Now Flook has come together again; they topped the bill at the 2012 Cwlwm Celtaidd, the Porthcawl Interceltic Festival, and they had a packed Roots Unearthed audience cheering hoarsely and giving them an encore at the Level Three Lounge. “We took a break for a while, but we did a gig in Armagh, which felt really great,” said Brian. “It was a reunion of friends, which we are. We’ll probably do a few more gigs, and an album. We’re a boutique band, now – we pick the gigs that we want to do, which is a whole lot better – we can enjoy them a lot more.”


Sarah, of course, works for the Alan Bearman Agency and is Kan’s agent. “She gets us all kinds of gigs,” said Brian. We still have that special relationship – she’s part of our team. It’s a team effort, which applies to most bands these days. It’s a big effort, being involved in a band – making records, publishing, PR, all sorts of things. I’m lucky at where I am now; being with Flook for so many years, just meeting people who were really important to me for the journey. I know the great graphic designers, the best studios, the great engineers. When we went into the studios to record Sleeper with Kan, it made things a whole lot better for me, because I had that experience.”


Sleeper is the debut album from Kan, and the first fruits of the band’s intention to create what they call “a homogenous quartet of lead instruments”, which emerged from the musicians’ frequent past collaborations – both in their compositional and recorded work and in less formal and more lubricated sessions. With the likes of Aidan O’Rourke and Brian Finnegan, there’s a definite buzz about Kan - Brian says: “We’re going through some strange times at the moment. For a new band, just starting out, it’s very precarious. People don’t have that sort of money where they can afford to be indulgent in going out. I think a lot of established bands are finding it harder – there’s not much cash around.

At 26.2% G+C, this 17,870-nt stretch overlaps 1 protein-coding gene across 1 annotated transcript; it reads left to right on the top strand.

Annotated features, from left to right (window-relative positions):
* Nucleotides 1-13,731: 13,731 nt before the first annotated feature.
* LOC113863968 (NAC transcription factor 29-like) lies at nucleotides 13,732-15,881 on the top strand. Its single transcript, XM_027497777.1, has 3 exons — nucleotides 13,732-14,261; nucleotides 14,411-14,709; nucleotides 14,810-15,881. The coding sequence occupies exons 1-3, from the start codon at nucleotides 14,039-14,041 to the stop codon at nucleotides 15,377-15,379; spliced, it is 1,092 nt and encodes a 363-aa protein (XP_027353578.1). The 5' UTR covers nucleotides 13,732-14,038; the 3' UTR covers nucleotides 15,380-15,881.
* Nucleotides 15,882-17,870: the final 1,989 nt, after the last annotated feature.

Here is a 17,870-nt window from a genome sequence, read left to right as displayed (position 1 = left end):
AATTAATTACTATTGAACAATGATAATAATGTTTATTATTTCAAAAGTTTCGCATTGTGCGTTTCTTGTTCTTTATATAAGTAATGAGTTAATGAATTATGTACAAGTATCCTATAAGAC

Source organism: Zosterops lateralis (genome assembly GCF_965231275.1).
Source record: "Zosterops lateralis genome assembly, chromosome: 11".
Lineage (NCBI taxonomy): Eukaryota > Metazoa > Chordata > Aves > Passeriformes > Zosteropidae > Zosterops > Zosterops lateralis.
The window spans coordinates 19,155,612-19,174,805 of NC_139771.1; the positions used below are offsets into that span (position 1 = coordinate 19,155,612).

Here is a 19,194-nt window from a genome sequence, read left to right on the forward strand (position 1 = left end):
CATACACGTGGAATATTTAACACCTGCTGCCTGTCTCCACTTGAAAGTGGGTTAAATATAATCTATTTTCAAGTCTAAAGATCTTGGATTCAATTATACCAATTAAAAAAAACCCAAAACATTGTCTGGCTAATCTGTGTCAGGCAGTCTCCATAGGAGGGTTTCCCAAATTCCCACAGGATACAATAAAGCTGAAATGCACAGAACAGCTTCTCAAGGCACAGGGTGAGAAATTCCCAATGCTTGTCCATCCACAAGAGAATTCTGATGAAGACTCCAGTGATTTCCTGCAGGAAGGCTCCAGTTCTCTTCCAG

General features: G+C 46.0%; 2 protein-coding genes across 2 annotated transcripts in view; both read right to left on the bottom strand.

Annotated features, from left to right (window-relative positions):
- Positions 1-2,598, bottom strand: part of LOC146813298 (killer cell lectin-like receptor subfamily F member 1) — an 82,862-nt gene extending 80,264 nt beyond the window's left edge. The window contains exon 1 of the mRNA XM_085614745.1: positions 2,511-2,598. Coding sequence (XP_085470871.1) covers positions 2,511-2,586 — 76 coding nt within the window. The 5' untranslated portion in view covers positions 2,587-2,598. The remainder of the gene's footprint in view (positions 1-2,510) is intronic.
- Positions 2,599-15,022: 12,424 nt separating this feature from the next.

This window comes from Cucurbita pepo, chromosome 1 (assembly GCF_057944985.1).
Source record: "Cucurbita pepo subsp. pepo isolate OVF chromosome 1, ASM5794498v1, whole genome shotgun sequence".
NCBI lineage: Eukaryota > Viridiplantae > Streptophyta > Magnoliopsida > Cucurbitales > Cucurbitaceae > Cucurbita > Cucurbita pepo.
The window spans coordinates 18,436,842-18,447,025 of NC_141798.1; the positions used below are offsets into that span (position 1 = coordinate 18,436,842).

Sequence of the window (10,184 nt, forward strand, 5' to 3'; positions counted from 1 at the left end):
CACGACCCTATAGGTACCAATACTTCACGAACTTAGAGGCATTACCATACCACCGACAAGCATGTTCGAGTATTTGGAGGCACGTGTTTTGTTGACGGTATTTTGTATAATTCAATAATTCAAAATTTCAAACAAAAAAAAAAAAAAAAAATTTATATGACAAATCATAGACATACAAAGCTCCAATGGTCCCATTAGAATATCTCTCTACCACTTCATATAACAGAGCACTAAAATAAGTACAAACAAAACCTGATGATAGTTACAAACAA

“When we started out, coming on to the scene, people had undoubtedly heard of Flook and Lau – but we played at a couple of places where it was pretty quiet, the same as Flook in the beginning – no-one had heard of us. But this time when we toured, people started coming. The great medium is friends telling friends; you don’t need the newspapers or the radio, but the greatest thing is word of mouth. And the internet is the greatest invention ever.”


The tunes on Sleeper have, as their backbone, Brian and Aidan’s Irish and Scottish traditions – focused on intricate, groove-entwined melodies whilst embracing Breton dance, Asturian jigs and the influence of avant garde jazz pianist Nik Bärtsch, and Israeli bassist Avishai Cohen. On stage, Kan perform in an arc with no lead musician The drums are as important to the melodic content as the fiddle.


There’s a mutual admiration bordering on fandom between the individual members of Kan which makes them compelling and joyous to watch. When you ask why Ian joined Kan, he replies: “There are probably dozens upon dozens of grown men who grew up listening to Flook and Lau, harbouring dreams of being in a band with Brian or Aidan one day. Well, that’s me now. I’m chuffed to bits.”


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Contact: Mick Tems, Editor - Folkwales Magazine, 88 Manor Chase, Y Beddau, Pontypridd, CYMRU / WALES CF38 2JE Phone: 01443 206689

E-mail: micktems@folkwales.org.uk Website: www.folkwales.org.uk